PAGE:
The KISS Approach to Creating a Podcast: Keep it Simple, Sister

About nine months ago, sisters Alison Goldstein Lebovitz and Amanda Goldstein Marks were on the phone, cracking each other up, when they realized their conversations might make a good podcast.

Each sister is accomplished in her own right: Lebovitz hosts a weekly PBS talk show from her hometown Chattanooga, Tenn., while Marks is a stand-up comedian based in Decatur, Ga. But by combining their long-distance wit, they produced a compelling podcast called Sis & Tell that gives listeners the sense they’re eavesdropping on a private, hilarious conversation.

Sis & Tell has won a lot of fans—and grown the sisters’ personal brands—in a short time due to its intimacy, authenticity and humor. But those fans, while adoring, will also let the sisters know when they’re screwing up.

“You have to make sure you’re staying true to your goals and mission,” says Lebovitz. “When we tried to make it a little more complex, what we heard from our listeners is go back to your roots.”

Lebovitz and Marks, who will be discussing podcasting at the upcoming Social Shake-Up Show, May 7-9 in Atlanta, offered up the following tips for launching a podcast.

Keep the Content Plan Simple

It all starts with the content plan: What can you offer that will make your podcast unique? What sets your podcast apart? Just as young writers are advised to “write what you know,” podcasters should also keep it real and not overreach or try to be somebody they’re not.

“From episode to episode, your content will evolve,” says Lebovitz. “But you have to go back and check to make sure that it’s still in line with your original concept. Don’t get too lofty, don’t get too grandiose, don’t try to do too many things at once.”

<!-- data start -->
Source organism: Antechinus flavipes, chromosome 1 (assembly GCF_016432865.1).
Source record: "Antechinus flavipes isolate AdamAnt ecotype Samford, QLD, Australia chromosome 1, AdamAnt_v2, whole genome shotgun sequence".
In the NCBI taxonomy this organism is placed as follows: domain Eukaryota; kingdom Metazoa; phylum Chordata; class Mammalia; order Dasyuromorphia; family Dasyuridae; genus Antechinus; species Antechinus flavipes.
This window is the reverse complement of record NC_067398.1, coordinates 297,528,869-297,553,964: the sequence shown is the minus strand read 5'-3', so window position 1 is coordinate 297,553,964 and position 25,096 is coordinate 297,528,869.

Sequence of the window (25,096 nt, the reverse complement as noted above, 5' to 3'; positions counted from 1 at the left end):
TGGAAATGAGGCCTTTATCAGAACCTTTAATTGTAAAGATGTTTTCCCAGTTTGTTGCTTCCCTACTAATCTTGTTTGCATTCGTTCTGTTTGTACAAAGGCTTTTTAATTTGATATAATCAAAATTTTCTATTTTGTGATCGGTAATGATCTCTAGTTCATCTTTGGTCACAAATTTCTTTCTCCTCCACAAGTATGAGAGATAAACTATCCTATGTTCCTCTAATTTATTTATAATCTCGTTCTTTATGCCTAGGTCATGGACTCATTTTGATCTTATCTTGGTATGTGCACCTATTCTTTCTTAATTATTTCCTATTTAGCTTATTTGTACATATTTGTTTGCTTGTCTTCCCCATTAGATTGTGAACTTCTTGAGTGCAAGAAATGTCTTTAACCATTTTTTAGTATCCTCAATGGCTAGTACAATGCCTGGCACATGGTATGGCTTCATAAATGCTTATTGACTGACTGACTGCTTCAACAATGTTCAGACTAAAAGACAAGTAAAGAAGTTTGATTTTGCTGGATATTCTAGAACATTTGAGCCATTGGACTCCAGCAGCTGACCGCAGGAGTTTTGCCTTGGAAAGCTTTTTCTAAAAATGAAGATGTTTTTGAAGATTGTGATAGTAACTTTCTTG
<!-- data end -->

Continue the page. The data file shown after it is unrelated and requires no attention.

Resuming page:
Case in point: When the sisters started interviewing people on their podcast, fans complained that it wasn't what they signed up for, straying too far away from the improvisational nature of their one-on-one conversations.

Keep the Technology Simple

You don’t have to spend a lot of money to get a podcast off the ground. As it grows, you might want to invest in high-end equipment, but make sure you’re going to commit to the podcast before you commit to spending big bucks, the sisters advise.

Marks and Lebovitz conduct their calls on Skype while wearing headsets, capturing the audio with an inexpensive program called Ecamm Call Recorder and editing it through Apple’s Garage Band program.

"The investment has been minimal and the output has been really extraordinary," says Lebovitz. "So, you don’t need a lot to get great results."

Keep the Promotion Simple

You also have to consider where to host your RSS feed—such as SoundCloud and Libsyn—and then you’ll want to shout it from the rooftops on as many channels as possible, such as iTunes and Stitcher.

“Somebody recently asked me which one, and I said ‘All of the above,’" says Marks. "Put them out as many places as possible."

It’s also critical to promote your podcast using titles, subject lines and hashtags that are going to draw attention quickly.

“You only have a few words and a few seconds to make the first impression with potential or current listeners,” says Lebovitz. “So, you want to draw them in with something that might be provocative or timely.”


Follow Jerry: @Jascierto